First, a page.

The evil question here is, Is this a dual adjustable truss rod that it at its limit? Some inexpensive guitars under the Fender name have them. If the guitar has zero or less relief when strung up, I would suspect this. Some trusted friends take an allen key and do really bad things because they think they know what they are doing and I have had guitars like this come into my shop with the trussrods adjusted beyond reason by well meaning people.

I would concentrate on working the truss rod until there is no other option before cutting any wood. If you strip the allen key hole entirely, move on to an easyout. Don't let yourself get misled in your frustration. It is always right-tighty - lefty loosie. There has been more than once that I've needed to employ an extension on to my allen key to get leverage and the resulting POP! has always been frightening but it works.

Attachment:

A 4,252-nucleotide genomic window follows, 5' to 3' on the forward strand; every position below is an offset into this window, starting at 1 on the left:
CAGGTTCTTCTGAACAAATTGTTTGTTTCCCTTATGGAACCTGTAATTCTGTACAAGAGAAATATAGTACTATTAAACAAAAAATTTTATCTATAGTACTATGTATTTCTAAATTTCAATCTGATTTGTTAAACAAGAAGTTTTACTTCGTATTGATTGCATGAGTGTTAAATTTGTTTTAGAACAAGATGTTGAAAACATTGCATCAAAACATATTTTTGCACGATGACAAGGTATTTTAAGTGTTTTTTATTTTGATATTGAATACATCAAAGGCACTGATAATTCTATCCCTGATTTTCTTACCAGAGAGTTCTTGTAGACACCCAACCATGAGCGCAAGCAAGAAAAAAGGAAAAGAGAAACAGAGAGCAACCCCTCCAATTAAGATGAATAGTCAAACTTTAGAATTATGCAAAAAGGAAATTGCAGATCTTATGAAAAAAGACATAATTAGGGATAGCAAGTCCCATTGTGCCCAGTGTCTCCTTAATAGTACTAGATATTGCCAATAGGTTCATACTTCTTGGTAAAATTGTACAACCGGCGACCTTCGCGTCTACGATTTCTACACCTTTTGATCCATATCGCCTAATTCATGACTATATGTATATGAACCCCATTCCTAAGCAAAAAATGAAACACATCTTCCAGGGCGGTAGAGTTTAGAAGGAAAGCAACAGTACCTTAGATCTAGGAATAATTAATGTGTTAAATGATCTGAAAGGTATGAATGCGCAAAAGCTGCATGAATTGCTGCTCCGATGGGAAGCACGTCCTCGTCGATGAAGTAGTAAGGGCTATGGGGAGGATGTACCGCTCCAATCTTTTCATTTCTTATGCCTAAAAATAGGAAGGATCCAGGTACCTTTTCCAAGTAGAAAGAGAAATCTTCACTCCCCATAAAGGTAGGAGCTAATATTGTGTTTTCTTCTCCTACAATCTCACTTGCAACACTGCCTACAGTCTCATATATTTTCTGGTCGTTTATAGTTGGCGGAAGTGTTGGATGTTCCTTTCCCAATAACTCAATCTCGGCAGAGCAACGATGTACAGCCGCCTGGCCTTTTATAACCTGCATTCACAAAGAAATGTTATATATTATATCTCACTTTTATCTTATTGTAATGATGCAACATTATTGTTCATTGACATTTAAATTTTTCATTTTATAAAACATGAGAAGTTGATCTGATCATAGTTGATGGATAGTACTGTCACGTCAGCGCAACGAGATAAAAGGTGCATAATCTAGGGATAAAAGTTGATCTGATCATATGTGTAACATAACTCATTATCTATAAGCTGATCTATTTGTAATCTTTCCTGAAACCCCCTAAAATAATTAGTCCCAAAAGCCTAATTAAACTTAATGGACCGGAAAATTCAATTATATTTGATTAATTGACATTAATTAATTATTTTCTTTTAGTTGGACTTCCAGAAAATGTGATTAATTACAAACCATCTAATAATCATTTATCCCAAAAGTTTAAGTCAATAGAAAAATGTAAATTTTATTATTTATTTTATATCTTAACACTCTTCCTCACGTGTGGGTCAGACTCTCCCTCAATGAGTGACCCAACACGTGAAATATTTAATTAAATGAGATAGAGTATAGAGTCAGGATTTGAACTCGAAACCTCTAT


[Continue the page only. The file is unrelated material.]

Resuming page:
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Re: Siezed up truss rod adjuster on low end Starcaster

Postby Mark Swanson » Thu Aug 09, 2012 11:45 am

Not to crush all hope here but remember that this guitar is the cheapest of the cheap. It may well be a bad rod, or a faulty installation or something. Go ahead and try all these tricks but remember it may be messed up from the start.
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Re: Siezed up truss rod adjuster on low end Starcaster

Postby John Yungbluth » Fri Aug 10, 2012 10:04 pm

Hope springs eternal. Low end guitars are a reality all their own.